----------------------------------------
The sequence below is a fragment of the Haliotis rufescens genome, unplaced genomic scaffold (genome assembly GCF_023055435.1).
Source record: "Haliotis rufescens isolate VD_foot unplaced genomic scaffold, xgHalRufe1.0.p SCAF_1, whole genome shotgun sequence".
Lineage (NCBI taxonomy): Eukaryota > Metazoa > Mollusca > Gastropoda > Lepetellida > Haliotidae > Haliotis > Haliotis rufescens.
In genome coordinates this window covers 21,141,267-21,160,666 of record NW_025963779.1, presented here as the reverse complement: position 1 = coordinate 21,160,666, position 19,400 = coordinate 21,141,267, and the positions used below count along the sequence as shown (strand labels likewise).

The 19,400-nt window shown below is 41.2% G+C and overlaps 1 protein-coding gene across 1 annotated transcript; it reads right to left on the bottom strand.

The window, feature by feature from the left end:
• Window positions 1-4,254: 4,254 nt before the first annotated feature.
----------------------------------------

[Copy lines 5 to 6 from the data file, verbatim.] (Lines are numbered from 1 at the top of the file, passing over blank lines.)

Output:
The 19,400-nt window shown below is 41.2% G+C and overlaps 1 protein-coding gene across 1 annotated transcript; it reads right to left on the bottom strand.

The window, feature by feature from the left end: